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THE MAN WHO MADE LISTS: LOVE, DEATH, MADNESS AND THE CREATION OF ROGET’S THESAURUS By: Joshua Kendall August 22, 2010

Posted by lycan librarian in book reviews, Books and reading.
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      This is an intriguing biography about Peter Mark Roget, the man who compiled ROGET’S THESAURUS OF ENGLISH WORDS AND PHRASES CLASSIFIED AND ARRANGED SO AS TO FACILITATE THE EXPRESSION OF IDEAS AND ASSIST IN LITERARY COMPOSITION. Yes, that is the proper and complete title. While many modern editions of thesauruses have words listed alphabetically, the Lycan Librarian has always preferred the edition she received for Christmas when she was in seventh grade. It is arranged by the concepts: Abstract Relations, Space, Matter, Intellect, Volition and Affections. While the green leather cover has been taped and retaped along the spine many times, it is a prized possession that is dotted with bookmarks and opens easily to the librarian’s most often studied words, and she can little imagine the lofty task of arranging and compiling such a vast collection. But after reading this biography, it is clear that this project guarded Roget against the mental illness that shook the other members of his family.

     Roget began making lists as a child, and one list of principal events in his life was that of dates of death, which he started in 1787 when he was eight, and ended in 1857 when he was seventy-eight. The boy had inherited his mother’s revulsion of dirt and disorder. He was very practical, and, lacked a vivid imagination and, oddly, an interest in reading or writing as he lived in his private imaginary world where words were his best friends. His life was colorful and full of famed visionaries of his times such as the physician Thomas Beddoes, poet Thomas Gray, and philosopher Dugald Stewart whose students included both Roget and Sir Walter Scott. The twists and turns of Roget’s story keeps the reader avidly following this tale until the last page is turned.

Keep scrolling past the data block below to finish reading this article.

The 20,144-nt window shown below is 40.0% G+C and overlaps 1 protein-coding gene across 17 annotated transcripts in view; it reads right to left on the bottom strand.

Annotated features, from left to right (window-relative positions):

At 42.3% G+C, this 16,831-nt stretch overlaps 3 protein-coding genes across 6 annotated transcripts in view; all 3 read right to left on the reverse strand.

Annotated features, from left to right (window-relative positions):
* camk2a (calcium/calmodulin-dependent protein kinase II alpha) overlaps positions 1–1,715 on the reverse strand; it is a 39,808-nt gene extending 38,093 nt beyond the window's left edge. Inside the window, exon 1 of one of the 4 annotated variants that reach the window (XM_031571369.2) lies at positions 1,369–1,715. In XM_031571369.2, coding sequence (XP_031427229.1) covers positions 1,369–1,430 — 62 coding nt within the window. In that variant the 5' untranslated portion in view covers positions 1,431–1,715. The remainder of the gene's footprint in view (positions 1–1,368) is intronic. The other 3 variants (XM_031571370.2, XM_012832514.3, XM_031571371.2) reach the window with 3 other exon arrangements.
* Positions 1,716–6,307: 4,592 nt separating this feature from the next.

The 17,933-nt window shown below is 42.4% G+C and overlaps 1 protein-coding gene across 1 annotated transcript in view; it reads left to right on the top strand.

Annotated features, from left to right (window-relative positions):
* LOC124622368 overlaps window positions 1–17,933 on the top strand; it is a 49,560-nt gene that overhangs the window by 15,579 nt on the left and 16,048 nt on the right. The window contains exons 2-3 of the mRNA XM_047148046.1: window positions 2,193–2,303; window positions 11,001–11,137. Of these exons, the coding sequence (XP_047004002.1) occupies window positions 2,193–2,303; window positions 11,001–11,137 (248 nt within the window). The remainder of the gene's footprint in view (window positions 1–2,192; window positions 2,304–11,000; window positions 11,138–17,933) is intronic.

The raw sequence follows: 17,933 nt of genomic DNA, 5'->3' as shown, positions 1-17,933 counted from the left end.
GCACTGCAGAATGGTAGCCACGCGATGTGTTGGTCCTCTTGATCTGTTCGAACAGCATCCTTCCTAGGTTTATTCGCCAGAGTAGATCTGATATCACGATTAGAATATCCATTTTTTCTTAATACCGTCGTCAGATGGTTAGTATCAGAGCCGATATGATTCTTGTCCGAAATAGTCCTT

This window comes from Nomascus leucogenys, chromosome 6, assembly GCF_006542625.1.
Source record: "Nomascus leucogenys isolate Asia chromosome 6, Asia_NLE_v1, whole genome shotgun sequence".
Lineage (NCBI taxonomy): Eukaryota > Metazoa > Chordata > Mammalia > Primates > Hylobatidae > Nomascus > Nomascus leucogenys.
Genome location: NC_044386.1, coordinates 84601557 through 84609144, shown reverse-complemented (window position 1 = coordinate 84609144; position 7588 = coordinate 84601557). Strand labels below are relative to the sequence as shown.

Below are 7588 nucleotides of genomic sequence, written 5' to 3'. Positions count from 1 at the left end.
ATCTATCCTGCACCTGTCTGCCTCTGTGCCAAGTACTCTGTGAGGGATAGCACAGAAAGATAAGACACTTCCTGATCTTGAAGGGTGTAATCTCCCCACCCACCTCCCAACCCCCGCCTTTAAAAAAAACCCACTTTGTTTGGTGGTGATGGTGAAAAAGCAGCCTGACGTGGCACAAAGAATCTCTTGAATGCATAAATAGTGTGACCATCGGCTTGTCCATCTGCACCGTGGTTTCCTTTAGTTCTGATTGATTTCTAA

Roget said words were “like spirits from the vasty deep,” which came not when called and resulted in our employing sets of words and phrases either too general or too limited, too strong or too feeble, which suit not the occasion, which hit not the mark we aim at. And at times, even with the aid of his fantastic compilation, that still holds true. But what is sadder, is the number of people who never consult the magnificent thesaurus. While facilitating a library writers’ workshop, I was astounded by the writers who said they had never heard of a thesaurus. Roget gifted us with an absolutely priceless treasure, so pick one up and use it, and spread the word. Simply thumbing through the thesaurus will compel you to read this fantastic biography about an eccentric genius who dropped a precious gem of a book in the laps of generations of students, readers, writers and thinkers. There are uncountable legions of people who are eternally grateful to Roget for his accomplishment, and I stand proudly among them.

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Comments»

1. Heidemarie Chernushin - August 23, 2010

It’s scary to think that there are individuals who are intersted in writing that haven’t heard of, let alone used, a thesaurus, even if it’s just the online version. One of the most helpful tools to find just the right word to express your thoughts, or the thoughts of a character in a story.

lycan librarian - August 23, 2010

I agree. The crazy part is, when I introduced this “unknown” book and showed them the library copy, some of the writers didn’t even get excited about it. I expected them to flip out on the spot. My thesaurus is my most valuable writing tool. I’m such a nerd, I was super excited when I got it for Christmas in 7th grade.


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